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Governments, Informal Links to Militias and Accountability

Carey, SC; Colaresi, MP; Mitchell, NJ; (2015) Governments, Informal Links to Militias and Accountability. Journal of Conflict Resolution , 59 (5) pp. 850-876. 10.1177/0022002715576747. Green open access

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Abstract

From Syria to Sudan, governments have informal ties with militias that use violence against opposition groups and civilians. Building on research that suggests these groups offer governments logistical benefits in civil wars as well as political benefits in the form of reduced liability for violence, we provide the first systematic global analysis of the scale and patterns of these informal linkages. We find over 200 informal state–militia relationships across the globe, within but also outside of civil wars. We illustrate how informal delegation of violence to these groups can help some governments avoid accountability for violence and repression. Our empirical analysis finds that weak democracies as well as recipients of financial aid from democracies are particularly likely to form informal ties with militias. This relationship is strengthened as the monitoring costs of democratic donors increase. Out-of-sample predictions illustrate the usefulness of our approach that views informal ties to militias as deliberate government strategy to avoid accountability.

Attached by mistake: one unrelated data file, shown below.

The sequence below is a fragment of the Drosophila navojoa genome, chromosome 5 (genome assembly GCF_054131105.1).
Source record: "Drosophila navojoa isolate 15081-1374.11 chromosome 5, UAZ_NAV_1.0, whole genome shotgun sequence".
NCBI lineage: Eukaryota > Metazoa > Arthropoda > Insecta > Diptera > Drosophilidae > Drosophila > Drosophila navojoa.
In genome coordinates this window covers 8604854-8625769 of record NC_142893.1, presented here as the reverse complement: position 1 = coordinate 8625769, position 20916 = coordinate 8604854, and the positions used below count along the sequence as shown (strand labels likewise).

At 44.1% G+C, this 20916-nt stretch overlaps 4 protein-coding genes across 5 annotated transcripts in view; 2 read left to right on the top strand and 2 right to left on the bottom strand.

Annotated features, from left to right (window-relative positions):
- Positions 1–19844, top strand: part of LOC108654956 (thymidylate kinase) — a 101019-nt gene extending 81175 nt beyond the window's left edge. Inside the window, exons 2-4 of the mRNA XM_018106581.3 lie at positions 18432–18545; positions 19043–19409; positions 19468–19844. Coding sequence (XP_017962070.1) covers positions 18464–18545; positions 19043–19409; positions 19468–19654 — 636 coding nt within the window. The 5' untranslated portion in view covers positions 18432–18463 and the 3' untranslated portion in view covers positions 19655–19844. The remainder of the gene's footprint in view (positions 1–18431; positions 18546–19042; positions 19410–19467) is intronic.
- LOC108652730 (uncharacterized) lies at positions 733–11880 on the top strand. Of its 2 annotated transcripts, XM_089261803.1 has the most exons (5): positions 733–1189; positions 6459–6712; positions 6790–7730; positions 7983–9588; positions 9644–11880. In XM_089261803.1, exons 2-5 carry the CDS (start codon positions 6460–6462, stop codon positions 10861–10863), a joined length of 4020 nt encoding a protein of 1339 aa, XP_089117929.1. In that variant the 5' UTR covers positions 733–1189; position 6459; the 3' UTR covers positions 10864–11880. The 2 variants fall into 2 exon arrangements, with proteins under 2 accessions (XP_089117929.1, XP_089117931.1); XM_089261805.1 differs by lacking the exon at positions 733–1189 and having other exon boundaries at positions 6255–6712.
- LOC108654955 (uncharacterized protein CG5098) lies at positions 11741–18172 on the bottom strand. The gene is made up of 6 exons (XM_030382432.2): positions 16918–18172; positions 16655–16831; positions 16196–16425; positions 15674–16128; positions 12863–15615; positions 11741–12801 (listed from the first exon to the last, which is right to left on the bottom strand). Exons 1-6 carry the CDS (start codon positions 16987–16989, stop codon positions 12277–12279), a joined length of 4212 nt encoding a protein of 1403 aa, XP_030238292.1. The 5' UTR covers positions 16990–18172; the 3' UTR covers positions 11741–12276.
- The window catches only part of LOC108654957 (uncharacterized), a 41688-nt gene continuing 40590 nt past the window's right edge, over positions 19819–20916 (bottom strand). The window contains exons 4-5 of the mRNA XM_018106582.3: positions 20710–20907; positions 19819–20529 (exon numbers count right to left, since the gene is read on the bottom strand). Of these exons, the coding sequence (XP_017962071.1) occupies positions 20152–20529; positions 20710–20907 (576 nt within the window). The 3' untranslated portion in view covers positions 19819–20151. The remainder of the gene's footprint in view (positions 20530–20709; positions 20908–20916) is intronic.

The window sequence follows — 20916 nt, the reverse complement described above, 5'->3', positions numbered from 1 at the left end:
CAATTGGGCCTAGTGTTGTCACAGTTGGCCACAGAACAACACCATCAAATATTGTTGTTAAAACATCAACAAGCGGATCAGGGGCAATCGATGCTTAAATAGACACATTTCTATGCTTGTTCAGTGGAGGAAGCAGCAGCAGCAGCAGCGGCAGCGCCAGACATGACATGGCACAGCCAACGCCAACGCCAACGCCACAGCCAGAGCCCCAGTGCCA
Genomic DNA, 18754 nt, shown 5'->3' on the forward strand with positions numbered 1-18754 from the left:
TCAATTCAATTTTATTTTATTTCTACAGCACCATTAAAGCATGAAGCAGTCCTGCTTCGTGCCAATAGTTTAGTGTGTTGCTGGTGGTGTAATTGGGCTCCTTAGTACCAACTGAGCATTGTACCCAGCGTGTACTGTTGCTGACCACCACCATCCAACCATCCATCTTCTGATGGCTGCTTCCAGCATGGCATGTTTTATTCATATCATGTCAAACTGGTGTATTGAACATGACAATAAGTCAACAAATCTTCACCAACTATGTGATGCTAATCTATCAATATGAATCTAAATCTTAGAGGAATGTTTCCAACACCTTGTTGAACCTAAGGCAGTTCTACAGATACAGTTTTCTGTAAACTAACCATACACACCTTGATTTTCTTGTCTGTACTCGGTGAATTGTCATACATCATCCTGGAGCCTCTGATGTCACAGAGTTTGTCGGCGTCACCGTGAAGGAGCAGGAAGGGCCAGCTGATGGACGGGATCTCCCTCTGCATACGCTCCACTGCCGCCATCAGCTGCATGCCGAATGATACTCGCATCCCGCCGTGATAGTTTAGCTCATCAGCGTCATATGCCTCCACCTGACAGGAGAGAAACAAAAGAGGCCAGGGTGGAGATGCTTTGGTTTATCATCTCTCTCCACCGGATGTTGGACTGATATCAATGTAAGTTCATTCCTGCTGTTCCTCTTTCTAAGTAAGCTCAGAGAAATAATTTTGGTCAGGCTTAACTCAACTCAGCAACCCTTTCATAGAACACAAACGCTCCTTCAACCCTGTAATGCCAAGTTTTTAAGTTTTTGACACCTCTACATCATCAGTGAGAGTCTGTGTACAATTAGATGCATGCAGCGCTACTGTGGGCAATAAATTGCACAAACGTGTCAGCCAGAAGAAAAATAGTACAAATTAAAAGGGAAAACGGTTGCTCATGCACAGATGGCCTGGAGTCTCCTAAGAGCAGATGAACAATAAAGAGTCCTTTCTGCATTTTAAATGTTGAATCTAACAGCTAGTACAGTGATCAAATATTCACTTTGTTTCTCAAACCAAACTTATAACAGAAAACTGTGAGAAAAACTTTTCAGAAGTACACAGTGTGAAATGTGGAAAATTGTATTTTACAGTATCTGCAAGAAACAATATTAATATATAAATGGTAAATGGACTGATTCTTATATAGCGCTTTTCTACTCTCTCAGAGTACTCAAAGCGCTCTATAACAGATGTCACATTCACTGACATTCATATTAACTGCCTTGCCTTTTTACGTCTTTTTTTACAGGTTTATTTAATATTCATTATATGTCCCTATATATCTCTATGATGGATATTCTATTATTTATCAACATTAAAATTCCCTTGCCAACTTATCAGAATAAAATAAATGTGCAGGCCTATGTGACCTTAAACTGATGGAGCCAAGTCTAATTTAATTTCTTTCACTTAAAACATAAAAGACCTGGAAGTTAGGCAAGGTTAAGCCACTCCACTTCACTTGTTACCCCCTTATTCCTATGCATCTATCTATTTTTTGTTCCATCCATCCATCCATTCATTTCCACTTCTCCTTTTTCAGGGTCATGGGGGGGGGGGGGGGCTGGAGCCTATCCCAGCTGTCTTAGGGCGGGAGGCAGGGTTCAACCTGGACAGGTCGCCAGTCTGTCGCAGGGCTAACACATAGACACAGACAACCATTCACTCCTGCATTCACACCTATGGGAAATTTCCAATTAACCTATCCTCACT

Type: Article
Title: Governments, Informal Links to Militias and Accountability
Open access status: An open access version is available from UCL Discovery
DOI: 10.1177/0022002715576747
Publisher version: http://dx.doi.org/10.1177/0022002715576747
Language: English
Additional information: This version is the author accepted manuscript. For information on re-use, please refer to the publisher’s terms and conditions.
Keywords: civil wars, conflict, human rights, internal armed conflict
UCL classification: UCL
UCL > Provost and Vice Provost Offices > UCL SLASH
UCL > Provost and Vice Provost Offices > UCL SLASH > Faculty of S&HS
UCL > Provost and Vice Provost Offices > UCL SLASH > Faculty of S&HS > Dept of Political Science
URI: https://discovery.ucl.ac.uk/id/eprint/1468472
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